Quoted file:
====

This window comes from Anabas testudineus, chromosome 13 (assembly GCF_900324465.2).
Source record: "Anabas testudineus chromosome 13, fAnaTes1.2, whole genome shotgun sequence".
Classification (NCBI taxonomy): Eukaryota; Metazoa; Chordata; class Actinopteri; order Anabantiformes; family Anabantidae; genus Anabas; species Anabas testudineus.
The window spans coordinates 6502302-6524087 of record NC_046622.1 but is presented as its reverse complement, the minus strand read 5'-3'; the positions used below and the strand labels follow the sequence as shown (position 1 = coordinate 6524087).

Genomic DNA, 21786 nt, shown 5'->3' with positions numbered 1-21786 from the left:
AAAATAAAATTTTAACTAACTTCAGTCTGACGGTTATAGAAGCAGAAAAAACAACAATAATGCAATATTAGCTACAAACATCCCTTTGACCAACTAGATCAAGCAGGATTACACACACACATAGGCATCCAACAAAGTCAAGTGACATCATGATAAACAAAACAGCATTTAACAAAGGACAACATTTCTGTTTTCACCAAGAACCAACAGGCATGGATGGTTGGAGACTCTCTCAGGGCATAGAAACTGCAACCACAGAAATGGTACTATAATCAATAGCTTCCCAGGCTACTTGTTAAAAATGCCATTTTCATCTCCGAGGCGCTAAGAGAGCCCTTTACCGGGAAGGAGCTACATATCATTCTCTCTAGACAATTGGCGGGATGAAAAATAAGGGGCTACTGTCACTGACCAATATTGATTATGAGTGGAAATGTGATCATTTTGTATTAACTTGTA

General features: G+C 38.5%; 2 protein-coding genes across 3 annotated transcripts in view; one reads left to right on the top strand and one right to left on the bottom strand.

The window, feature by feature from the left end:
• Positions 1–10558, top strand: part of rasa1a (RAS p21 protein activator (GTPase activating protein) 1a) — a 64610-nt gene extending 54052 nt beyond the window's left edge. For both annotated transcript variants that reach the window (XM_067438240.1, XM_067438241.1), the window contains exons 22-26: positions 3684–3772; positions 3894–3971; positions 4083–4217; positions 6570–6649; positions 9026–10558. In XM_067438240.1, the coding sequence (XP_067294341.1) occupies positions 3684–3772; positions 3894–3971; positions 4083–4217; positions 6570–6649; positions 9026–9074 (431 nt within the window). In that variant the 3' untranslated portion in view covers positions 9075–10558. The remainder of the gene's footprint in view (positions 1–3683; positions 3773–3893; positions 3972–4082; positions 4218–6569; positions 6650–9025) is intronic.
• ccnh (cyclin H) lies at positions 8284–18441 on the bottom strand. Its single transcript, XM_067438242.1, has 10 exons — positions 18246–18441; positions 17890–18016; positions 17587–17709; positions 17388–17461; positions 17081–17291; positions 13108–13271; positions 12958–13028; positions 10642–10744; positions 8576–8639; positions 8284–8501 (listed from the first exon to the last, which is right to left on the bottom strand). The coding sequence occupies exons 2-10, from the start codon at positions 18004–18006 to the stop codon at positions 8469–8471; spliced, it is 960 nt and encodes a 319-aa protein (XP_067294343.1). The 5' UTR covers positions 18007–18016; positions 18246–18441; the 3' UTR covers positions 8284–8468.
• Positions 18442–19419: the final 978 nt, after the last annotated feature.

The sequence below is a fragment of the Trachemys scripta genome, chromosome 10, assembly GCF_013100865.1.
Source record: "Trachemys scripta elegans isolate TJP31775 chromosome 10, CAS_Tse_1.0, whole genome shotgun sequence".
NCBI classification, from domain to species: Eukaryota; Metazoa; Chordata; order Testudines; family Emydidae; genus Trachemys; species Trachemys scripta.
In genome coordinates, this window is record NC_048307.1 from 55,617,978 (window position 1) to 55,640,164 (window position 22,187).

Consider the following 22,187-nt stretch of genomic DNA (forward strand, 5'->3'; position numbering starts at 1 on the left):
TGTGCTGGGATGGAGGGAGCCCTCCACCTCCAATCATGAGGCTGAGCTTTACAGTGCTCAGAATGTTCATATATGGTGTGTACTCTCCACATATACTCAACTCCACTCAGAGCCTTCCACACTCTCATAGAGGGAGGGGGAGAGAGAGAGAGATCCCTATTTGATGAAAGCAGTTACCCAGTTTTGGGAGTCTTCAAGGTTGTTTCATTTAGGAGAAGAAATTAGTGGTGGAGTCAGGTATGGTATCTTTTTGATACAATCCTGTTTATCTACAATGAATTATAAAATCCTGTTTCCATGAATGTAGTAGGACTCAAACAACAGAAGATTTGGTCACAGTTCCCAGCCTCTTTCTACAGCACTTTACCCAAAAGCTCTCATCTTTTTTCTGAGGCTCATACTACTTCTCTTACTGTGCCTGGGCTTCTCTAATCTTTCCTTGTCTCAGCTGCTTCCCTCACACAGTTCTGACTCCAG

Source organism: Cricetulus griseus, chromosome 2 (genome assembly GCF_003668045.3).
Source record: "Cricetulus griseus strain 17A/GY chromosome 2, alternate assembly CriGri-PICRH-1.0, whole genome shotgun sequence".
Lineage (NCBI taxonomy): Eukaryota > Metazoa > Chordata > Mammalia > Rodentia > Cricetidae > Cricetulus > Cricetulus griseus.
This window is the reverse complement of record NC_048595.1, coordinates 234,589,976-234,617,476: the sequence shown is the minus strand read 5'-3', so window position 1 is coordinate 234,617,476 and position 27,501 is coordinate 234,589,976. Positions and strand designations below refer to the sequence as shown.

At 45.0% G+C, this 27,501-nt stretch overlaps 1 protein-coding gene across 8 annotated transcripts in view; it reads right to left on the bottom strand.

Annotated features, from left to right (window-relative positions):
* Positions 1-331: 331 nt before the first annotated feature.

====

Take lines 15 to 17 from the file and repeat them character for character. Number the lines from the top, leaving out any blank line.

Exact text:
In genome coordinates, this window is record NC_048307.1 from 55,617,978 (window position 1) to 55,640,164 (window position 22,187).

Consider the following 22,187-nt stretch of genomic DNA (forward strand, 5'->3'; position numbering starts at 1 on the left):
TGTGCTGGGATGGAGGGAGCCCTCCACCTCCAATCATGAGGCTGAGCTTTACAGTGCTCAGAATGTTCATATATGGTGTGTACTCTCCACATATACTCAACTCCACTCAGAGCCTTCCACACTCTCATAGAGGGAGGGGGAGAGAGAGAGAGATCCCTATTTGATGAAAGCAGTTACCCAGTTTTGGGAGTCTTCAAGGTTGTTTCATTTAGGAGAAGAAATTAGTGGTGGAGTCAGGTATGGTATCTTTTTGATACAATCCTGTTTATCTACAATGAATTATAAAATCCTGTTTCCATGAATGTAGTAGGACTCAAACAACAGAAGATTTGGTCACAGTTCCCAGCCTCTTTCTACAGCACTTTACCCAAAAGCTCTCATCTTTTTTCTGAGGCTCATACTACTTCTCTTACTGTGCCTGGGCTTCTCTAATCTTTCCTTGTCTCAGCTGCTTCCCTCACACAGTTCTGACTCCAG